About 10 years ago the bamboo flooring market was on fire. This proliferation of interest in bamboo as a flooring material meant that there was also a surge in manufacturers selling the product and it has ended up in a lot of homes. If you own a home with bamboo and it’s time for a renewed look, then this post is a good practical guide for you.
Bamboo is a product manufactured buy assembling pieces of bamboo together with adhesive. Different methods of bamboo construction are:
- Carbonized- a process of steaming under controlled pressure and heat. The carbonizing process can reduce the floor’s final hardness significantly compared to non-carbonized bamboo, rendering it softer than some pines and softer than more common red oak.
- Natural (vertical or horizontal grain)- Strips of the flooring are cut and re-assembled with adhesive.
- Strand Woven- A process that essentially rips apart the wood fibers and re-assembles them with heat and adhesives and tremendous pressure. Strand woven products are exceptionally hard, but also are extremely difficult to install.
Because the process of manufacturing bamboo evolved at a rate that far exceeded the intelligence of most retail salespeople, many varieties of the product were sold with bigger promises than could be provided by the material. So, if you were one of the people who was promised a 25 year warranty, but you’ve experienced a lack of durability you may be frustrated. Don’t worry because you can refinish the floor in most cases unless your floor is strand-woven or a very thin veneer engineered product. Attempts to refinish strand woven bamboo by my colleagues at the NWFA headquarters have proven unsuccessful because the fibers of the bamboo constantly pull up and away from the glue substrate in the board resulting in a never ending “fuzz”. Thin veneer engineered products of bamboo simply lack the available surface depth to be sanded.
SO………………..If you have natural or carbonized bamboo, keep reading for what refinishing factors influence your floor:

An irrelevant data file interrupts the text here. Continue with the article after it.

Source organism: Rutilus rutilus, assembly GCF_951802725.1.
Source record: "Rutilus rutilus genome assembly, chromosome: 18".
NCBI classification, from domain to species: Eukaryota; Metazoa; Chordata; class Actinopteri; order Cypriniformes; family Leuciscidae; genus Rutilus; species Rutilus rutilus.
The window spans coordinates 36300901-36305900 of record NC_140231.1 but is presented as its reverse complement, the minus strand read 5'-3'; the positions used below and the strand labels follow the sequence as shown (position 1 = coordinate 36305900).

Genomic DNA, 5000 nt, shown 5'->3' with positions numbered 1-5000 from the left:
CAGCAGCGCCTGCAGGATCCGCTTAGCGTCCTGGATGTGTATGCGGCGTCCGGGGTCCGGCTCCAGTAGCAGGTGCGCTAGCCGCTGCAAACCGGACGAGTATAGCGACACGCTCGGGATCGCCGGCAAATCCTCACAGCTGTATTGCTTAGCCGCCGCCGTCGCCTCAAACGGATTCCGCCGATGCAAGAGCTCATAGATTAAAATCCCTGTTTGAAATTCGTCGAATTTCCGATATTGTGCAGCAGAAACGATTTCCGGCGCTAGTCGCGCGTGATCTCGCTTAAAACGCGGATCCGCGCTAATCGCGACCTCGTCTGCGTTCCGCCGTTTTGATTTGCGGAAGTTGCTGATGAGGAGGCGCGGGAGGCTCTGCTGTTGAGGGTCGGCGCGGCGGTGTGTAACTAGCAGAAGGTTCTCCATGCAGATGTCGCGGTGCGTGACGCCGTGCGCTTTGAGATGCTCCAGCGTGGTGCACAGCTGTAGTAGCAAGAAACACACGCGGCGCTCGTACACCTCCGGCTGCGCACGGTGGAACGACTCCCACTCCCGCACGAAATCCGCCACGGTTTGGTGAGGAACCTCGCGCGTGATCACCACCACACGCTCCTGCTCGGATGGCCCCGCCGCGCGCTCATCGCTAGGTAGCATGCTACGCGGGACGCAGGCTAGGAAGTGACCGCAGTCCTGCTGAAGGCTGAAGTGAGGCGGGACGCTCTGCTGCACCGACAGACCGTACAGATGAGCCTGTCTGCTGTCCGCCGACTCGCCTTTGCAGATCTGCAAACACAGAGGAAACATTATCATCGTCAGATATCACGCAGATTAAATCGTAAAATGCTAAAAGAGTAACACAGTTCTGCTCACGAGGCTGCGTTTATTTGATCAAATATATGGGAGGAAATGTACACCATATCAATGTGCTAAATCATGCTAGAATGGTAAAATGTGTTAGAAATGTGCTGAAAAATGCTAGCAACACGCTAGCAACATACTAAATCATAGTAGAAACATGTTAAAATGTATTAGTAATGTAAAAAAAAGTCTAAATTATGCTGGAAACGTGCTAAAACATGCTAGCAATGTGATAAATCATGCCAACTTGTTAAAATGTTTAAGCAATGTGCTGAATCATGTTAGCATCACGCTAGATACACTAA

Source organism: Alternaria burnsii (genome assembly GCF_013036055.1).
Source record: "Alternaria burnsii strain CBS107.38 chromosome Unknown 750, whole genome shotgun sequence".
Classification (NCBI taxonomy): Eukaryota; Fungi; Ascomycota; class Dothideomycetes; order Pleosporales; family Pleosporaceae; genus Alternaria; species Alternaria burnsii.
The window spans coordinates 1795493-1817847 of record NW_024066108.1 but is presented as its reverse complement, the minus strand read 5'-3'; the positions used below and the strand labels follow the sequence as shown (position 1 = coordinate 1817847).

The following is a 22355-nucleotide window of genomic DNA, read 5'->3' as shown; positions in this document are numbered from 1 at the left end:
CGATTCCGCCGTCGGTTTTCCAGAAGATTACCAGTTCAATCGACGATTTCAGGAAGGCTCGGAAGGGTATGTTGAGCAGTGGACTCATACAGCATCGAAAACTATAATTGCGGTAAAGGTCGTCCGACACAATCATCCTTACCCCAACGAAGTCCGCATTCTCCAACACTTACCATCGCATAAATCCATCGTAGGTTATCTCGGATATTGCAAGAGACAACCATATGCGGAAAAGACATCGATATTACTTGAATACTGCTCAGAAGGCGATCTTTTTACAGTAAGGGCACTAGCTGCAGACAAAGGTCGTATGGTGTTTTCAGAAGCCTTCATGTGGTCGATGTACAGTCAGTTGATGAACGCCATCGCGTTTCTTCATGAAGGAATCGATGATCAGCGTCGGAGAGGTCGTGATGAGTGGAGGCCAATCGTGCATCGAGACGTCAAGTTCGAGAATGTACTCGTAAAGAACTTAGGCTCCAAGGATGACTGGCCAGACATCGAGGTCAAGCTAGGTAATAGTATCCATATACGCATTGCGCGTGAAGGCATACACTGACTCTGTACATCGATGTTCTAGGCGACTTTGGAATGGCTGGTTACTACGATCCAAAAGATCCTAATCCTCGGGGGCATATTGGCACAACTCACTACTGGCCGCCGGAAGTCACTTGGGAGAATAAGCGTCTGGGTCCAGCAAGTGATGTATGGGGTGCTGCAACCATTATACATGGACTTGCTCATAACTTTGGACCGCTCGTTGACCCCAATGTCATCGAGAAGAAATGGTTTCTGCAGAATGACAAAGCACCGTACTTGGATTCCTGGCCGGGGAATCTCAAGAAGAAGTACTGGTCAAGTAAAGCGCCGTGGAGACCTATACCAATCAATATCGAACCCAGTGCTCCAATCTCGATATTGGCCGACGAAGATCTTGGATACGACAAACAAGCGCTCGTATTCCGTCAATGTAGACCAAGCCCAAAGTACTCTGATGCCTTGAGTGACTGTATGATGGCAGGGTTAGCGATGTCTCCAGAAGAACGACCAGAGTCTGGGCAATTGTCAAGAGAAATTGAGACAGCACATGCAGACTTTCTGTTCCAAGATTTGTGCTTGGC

- Changing the color– Bamboo does not absorb traditional floor stains very well at all. The color tends to look blotchy and dirty compared to something like an oak floor. If you want to go darker with your bamboo floor, then I advise a system like aniline dye and a tinted sealer coat. This will yield the most even look. This method of changing the color is very difficult to do, so I encourage you to prepare for a much higher estimate if you want to change the color of your bamboo floor.
- Beveled edges– Depending on your flooring the edges were likely beveled. You might consider the degree of bevel and if you want it removed or not. Removing a heavily beveled edge will also remove quite a bit of life from the floor.
- Adhesion– There are a variety of finishes on the market such as oil modified polyurethane, conversion varnish, waterborne, and hard wax oil. All of my conversations with colleagues in the industry indicate that hard wax oil such as Rubio monocoat and Pallman Magic oil will not absorb into the bamboo. In my experience waterborne finishes and conversion varnish finishes work great when applied to bamboo.
- Sheen– Make sure to determine what sheen you prefer your bamboo floor when getting it sanded.
Recently we refinished the bamboo floors at the Capitol Grill in downtown Sacramento. The floors were finished with a waterborne finish system to ensure that the smell upon re-opening would be minimal. Here are a few before and after pictures:
This project was originally a factory finished aluminum oxide floor. It was a tough finish to remove. The floor was able to be completed within a two day window in order to achieve proper curing before customers returned.
If you have any questions, then feel free to email us or call us.
Thanks for reading!